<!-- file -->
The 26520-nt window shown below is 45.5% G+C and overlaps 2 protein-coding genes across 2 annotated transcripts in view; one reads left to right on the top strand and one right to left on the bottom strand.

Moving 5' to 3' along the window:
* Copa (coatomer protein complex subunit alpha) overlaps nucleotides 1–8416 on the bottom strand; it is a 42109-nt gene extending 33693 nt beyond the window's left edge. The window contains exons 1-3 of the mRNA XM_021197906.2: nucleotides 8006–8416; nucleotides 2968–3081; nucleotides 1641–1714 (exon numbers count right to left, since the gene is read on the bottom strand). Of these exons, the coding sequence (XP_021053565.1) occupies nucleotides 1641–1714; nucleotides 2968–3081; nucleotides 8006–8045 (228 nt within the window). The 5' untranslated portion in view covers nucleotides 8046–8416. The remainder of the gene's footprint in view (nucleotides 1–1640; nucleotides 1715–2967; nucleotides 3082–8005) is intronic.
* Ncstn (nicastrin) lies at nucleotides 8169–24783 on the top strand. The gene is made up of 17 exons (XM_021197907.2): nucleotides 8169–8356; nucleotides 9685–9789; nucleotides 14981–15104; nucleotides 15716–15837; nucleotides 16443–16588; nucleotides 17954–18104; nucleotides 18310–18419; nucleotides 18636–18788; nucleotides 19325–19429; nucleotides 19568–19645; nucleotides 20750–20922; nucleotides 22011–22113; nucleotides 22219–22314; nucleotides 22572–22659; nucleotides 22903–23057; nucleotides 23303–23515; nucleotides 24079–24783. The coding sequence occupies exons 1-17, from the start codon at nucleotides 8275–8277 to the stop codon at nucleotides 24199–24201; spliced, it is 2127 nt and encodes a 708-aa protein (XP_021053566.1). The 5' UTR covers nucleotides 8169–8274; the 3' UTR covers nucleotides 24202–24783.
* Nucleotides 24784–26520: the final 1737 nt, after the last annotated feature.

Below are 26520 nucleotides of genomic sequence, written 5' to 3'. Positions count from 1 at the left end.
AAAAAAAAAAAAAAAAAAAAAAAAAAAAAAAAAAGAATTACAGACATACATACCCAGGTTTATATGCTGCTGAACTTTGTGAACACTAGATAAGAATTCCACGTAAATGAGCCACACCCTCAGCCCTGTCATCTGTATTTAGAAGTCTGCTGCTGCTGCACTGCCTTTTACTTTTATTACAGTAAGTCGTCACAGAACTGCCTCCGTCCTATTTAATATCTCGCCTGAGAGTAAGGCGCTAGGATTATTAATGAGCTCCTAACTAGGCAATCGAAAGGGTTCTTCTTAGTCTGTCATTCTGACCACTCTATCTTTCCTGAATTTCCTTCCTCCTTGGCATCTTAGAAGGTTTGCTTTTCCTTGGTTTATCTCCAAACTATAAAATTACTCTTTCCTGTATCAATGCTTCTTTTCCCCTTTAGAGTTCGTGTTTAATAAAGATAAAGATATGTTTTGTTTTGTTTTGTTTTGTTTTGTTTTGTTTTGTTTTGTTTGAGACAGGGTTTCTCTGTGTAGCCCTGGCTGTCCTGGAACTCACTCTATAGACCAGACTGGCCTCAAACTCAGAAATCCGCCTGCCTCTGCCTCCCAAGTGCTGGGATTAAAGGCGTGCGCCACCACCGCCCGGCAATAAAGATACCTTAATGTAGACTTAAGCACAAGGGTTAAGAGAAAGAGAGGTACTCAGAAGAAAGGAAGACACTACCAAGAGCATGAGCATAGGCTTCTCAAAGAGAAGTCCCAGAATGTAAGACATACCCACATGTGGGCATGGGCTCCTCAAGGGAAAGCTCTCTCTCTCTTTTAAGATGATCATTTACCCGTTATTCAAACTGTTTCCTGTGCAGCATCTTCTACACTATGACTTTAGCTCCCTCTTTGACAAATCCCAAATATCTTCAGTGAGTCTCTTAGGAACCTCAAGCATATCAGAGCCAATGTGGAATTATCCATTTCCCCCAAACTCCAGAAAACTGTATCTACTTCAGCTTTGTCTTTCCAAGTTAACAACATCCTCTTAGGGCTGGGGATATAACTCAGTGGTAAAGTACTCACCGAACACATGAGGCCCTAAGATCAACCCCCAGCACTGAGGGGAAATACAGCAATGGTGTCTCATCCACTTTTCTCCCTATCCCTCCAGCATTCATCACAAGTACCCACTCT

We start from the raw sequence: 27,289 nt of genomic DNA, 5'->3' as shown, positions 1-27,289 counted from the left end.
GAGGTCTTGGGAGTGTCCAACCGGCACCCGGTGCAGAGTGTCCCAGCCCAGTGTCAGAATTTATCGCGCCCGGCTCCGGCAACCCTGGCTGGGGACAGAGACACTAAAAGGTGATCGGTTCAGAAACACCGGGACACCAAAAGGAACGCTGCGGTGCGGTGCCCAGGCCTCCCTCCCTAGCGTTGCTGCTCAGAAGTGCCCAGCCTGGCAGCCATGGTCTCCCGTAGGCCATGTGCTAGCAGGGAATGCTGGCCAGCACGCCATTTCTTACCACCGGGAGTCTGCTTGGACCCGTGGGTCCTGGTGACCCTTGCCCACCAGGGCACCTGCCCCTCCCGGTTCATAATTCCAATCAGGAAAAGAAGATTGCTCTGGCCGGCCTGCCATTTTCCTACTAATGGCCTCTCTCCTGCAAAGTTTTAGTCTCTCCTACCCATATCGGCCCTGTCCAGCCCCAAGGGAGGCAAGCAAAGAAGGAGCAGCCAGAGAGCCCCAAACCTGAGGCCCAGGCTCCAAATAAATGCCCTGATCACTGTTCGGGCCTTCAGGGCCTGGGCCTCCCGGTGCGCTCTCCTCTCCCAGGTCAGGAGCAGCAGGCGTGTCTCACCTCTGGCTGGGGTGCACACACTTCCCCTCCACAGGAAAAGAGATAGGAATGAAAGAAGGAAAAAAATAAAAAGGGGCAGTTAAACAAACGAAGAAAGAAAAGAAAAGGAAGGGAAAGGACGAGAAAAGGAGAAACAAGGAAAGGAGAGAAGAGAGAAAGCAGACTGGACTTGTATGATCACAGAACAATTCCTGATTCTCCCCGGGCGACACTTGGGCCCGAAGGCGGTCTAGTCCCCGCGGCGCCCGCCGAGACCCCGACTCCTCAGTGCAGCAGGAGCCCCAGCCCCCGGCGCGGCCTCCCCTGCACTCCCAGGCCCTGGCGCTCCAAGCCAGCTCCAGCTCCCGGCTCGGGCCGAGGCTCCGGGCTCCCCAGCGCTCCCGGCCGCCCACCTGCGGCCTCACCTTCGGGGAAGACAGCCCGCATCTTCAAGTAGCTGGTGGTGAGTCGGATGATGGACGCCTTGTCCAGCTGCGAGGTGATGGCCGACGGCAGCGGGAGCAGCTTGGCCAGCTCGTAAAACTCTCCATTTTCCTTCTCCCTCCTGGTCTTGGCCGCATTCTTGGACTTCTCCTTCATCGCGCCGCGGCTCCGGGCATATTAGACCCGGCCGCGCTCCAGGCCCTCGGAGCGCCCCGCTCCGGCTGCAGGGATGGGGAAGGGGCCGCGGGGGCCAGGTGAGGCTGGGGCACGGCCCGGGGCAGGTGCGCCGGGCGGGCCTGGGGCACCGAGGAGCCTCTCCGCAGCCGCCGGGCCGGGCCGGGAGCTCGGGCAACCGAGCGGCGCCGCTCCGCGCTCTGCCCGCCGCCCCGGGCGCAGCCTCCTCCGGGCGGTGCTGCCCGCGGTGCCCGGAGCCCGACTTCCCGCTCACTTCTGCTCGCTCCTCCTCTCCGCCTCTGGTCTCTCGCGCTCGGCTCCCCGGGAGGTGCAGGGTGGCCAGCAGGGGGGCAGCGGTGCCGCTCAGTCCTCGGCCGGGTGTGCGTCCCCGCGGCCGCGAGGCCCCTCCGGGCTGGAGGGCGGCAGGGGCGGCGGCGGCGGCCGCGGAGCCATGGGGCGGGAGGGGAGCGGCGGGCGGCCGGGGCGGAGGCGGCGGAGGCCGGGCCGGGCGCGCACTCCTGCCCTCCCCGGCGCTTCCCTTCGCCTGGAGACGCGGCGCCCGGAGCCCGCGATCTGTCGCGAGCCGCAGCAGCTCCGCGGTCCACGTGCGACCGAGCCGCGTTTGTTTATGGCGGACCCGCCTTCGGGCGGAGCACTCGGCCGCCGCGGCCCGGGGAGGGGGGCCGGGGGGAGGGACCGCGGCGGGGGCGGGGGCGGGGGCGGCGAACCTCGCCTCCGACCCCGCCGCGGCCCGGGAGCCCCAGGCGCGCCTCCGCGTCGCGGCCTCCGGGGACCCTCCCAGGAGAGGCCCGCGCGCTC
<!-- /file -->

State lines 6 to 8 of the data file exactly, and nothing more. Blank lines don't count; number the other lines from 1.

Below are 26520 nucleotides of genomic sequence, written 5' to 3'. Positions count from 1 at the left end.
AAAAAAAAAAAAAAAAAAAAAAAAAAAAAAAAAAGAATTACAGACATACATACCCAGGTTTATATGCTGCTGAACTTTGTGAACACTAGATAAGAATTCCACGTAAATGAGCCACACCCTCAGCCCTGTCATCTGTATTTAGAAGTCTGCTGCTGCTGCACTGCCTTTTACTTTTATTACAGTAAGTCGTCACAGAACTGCCTCCGTCCTATTTAATATCTCGCCTGAGAGTAAGGCGCTAGGATTATTAATGAGCTCCTAACTAGGCAATCGAAAGGGTTCTTCTTAGTCTGTCATTCTGACCACTCTATCTTTCCTGAATTTCCTTCCTCCTTGGCATCTTAGAAGGTTTGCTTTTCCTTGGTTTATCTCCAAACTATAAAATTACTCTTTCCTGTATCAATGCTTCTTTTCCCCTTTAGAGTTCGTGTTTAATAAAGATAAAGATATGTTTTGTTTTGTTTTGTTTTGTTTTGTTTTGTTTTGTTTTGTTTGAGACAGGGTTTCTCTGTGTAGCCCTGGCTGTCCTGGAACTCACTCTATAGACCAGACTGGCCTCAAACTCAGAAATCCGCCTGCCTCTGCCTCCCAAGTGCTGGGATTAAAGGCGTGCGCCACCACCGCCCGGCAATAAAGATACCTTAATGTAGACTTAAGCACAAGGGTTAAGAGAAAGAGAGGTACTCAGAAGAAAGGAAGACACTACCAAGAGCATGAGCATAGGCTTCTCAAAGAGAAGTCCCAGAATGTAAGACATACCCACATGTGGGCATGGGCTCCTCAAGGGAAAGCTCTCTCTCTCTTTTAAGATGATCATTTACCCGTTATTCAAACTGTTTCCTGTGCAGCATCTTCTACACTATGACTTTAGCTCCCTCTTTGACAAATCCCAAATATCTTCAGTGAGTCTCTTAGGAACCTCAAGCATATCAGAGCCAATGTGGAATTATCCATTTCCCCCAAACTCCAGAAAACTGTATCTACTTCAGCTTTGTCTTTCCAAGTTAACAACATCCTCTTAGGGCTGGGGATATAACTCAGTGGTAAAGTACTCACCGAACACATGAGGCCCTAAGATCAACCCCCAGCACTGAGGGGAAATACAGCAATGGTGTCTCATCCACTTTTCTCCCTATCCCTCCAGCATTCATCACAAGTACCCACTCT

We start from the raw sequence: 27,289 nt of genomic DNA, 5'->3' as shown, positions 1-27,289 counted from the left end.